Containers and sandboxes are two terms that often come up when talking about malware prevention, leaving many enterprises wondering which is best to implement. The answer is a combination of both, but many organizations may not be able to afford or have the expertise to implement both. To find the best option for your enterprise's particular needs, it is important to understand how they are used.
There are a few things to understand upfront when speaking about the differences between sandboxes and software containers -- sometimes, called jails for our particular use case. Nowadays, most organizations are already using both application containers and virtualization for many different purposes, many of which are germane to security, including the following:
- They use VMs to run security tools in a virtual data center or IaaS context.
- They use hypervisor features, such as snapshots, to help support configuration management and patching.
- They use containers to support microservices and service mesh architectures.
- They use both VMs and containers to support automation of security activities in the DevOps toolchain.
In this context, though, we're looking at use of these tools to support specifically sandboxing. Sandboxes became a big hit a few years back after we realized malware still made its way past Antivirus software and infected our networks. The issue with antivirus is that all systems need signature-based agents installed on the machines, and they have to be periodically updated to at least give the endpoint a fighting chance against malware. Since antivirus wasn't catching everything -- even when it was fully updated and installed on workstations -- the use of sandboxing grew.
VM sandbox security model
Sandboxing is, in essence, about creating a sequestered, isolated environment that you can use for security-specific purposes -- e.g., FreeBSD. In the case of antimalware, for example, you might use an isolated sandbox to detonate a malware sample to see what it does. By running the suspected malware sample and observing what it does, you can observe empirically what the attack methodology is to see how you are being targeted. In the case of unknown software, you might use this method to determine if a file is safe to be run on a managed endpoint. If the software does not perform any malicious actions, it can get relayed to the end user. Likewise, in the case of a suspected malware sample, you might employ this technique to further study the malware. This can let you know if you are being targeted as part of a sophisticated campaign -- such as a nation-state -- or if you are just getting randomly targeted by bots or script kiddies.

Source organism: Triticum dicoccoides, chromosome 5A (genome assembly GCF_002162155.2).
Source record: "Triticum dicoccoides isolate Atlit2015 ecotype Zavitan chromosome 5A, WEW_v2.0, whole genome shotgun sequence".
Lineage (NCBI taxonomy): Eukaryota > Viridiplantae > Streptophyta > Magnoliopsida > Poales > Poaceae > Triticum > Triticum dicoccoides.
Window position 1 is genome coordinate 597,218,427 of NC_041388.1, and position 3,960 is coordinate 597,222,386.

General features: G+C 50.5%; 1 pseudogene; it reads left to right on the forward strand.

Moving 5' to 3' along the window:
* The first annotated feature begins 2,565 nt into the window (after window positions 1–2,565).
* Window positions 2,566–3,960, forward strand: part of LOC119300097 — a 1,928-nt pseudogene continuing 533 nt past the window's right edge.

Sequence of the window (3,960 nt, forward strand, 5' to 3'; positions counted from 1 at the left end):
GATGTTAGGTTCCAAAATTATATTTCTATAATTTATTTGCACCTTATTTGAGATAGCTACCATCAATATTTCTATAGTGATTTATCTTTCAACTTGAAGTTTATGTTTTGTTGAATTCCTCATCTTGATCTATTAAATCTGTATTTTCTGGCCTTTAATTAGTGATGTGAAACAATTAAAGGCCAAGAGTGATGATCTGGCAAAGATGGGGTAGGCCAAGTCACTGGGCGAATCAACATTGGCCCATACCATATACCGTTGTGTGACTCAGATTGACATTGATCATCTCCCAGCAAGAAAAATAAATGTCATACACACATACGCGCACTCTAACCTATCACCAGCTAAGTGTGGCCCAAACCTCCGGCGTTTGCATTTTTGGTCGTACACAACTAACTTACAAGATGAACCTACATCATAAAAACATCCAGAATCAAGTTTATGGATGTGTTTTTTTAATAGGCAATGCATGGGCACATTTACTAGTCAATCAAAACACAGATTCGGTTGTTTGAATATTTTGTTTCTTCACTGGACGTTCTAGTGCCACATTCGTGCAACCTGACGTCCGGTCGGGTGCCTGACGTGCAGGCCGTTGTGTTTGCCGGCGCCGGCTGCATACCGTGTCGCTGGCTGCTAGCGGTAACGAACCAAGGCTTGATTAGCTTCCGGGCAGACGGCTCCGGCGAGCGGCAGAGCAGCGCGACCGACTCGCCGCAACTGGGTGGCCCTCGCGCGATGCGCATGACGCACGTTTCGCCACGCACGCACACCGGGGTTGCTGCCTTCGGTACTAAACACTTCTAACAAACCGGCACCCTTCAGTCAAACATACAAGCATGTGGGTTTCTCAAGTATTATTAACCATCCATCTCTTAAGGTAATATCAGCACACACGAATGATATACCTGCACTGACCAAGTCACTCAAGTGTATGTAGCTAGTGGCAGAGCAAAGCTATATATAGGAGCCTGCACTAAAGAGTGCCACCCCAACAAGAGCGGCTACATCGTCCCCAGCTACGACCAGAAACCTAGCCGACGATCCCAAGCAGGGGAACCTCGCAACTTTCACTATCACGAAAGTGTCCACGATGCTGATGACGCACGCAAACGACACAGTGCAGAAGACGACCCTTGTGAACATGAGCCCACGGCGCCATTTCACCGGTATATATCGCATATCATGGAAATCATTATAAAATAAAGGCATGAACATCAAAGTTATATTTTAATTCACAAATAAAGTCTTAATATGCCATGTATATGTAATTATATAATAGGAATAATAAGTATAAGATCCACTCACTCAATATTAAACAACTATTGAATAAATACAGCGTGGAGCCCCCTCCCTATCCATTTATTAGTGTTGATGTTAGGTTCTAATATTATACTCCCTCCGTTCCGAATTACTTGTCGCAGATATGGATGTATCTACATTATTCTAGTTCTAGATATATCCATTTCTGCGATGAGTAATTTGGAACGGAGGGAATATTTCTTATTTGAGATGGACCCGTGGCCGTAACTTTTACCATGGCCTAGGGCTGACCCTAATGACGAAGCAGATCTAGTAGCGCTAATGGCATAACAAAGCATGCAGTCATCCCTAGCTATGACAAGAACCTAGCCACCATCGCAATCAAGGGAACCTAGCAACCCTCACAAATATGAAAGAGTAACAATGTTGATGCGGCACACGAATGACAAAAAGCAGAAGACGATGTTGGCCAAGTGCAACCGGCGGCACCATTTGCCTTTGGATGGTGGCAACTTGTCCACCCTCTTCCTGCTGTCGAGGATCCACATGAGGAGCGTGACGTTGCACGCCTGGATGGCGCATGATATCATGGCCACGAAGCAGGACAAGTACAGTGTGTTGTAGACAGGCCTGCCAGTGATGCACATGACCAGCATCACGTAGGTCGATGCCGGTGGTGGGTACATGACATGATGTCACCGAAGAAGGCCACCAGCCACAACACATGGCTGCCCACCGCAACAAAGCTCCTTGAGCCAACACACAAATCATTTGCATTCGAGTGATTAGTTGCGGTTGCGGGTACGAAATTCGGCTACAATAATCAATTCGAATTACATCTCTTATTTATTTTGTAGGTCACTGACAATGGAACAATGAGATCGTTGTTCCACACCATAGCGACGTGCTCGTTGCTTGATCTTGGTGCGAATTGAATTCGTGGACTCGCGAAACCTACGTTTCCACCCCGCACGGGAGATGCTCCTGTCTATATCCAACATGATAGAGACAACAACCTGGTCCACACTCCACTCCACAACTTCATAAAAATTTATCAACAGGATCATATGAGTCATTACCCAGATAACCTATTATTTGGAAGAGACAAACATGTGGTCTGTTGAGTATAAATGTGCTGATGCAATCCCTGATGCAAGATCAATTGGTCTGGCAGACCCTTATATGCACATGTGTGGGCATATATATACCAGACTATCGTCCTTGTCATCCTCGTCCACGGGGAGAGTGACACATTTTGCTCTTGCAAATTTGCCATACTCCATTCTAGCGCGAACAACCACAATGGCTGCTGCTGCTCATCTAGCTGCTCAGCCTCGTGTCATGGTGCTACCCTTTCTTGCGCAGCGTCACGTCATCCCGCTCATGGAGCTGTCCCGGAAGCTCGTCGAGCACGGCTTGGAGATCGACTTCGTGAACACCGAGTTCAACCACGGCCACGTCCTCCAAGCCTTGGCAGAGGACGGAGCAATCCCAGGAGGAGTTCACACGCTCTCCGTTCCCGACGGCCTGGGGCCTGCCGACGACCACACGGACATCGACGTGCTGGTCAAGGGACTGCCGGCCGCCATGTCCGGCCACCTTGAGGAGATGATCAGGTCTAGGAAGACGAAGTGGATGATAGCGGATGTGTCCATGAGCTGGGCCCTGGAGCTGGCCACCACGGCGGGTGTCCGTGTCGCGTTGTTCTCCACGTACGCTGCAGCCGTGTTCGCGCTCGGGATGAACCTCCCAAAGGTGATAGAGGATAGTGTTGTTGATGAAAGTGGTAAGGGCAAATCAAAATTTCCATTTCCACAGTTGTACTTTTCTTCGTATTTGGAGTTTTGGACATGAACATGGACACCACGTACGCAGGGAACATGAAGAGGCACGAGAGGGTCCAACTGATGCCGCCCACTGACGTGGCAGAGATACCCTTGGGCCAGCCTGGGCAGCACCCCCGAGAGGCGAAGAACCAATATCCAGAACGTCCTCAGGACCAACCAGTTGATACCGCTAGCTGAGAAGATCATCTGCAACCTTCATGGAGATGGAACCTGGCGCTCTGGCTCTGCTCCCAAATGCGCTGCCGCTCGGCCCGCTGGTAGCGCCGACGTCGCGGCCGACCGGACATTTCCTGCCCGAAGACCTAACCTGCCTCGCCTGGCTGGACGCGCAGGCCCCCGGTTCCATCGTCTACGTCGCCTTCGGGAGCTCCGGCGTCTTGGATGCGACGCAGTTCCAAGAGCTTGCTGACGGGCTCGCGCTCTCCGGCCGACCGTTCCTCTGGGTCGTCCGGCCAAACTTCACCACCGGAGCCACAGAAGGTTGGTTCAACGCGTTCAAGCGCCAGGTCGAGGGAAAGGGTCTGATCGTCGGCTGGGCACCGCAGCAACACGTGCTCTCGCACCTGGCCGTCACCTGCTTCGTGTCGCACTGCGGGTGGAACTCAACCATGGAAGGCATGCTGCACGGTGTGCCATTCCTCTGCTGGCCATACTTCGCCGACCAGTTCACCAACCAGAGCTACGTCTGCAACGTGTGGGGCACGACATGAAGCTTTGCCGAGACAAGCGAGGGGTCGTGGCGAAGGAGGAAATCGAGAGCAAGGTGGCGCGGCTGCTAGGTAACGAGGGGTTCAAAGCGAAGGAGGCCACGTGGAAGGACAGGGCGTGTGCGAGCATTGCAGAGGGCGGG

Hypervisors provide two features that make this technique safer than would otherwise be the case. First, they enforce segmentation in a nonporous way. We employ virtualization in the modern environment in such a way that this segmentation boundary is paramount. Consider how many organizations would use multi-tenant IaaS if data could be stolen or attacks attempted across a VM segmentation boundary -- for example, if one organization could steal data from, corrupt or otherwise attack other VMs on the same hypervisor. Second, hypervisors let us selectively throttle or block what the VM can do. For example, it can preclude a workload from sending or receiving data on the network or, using snapshots, can restore a corrupted VM to a known-reliable state.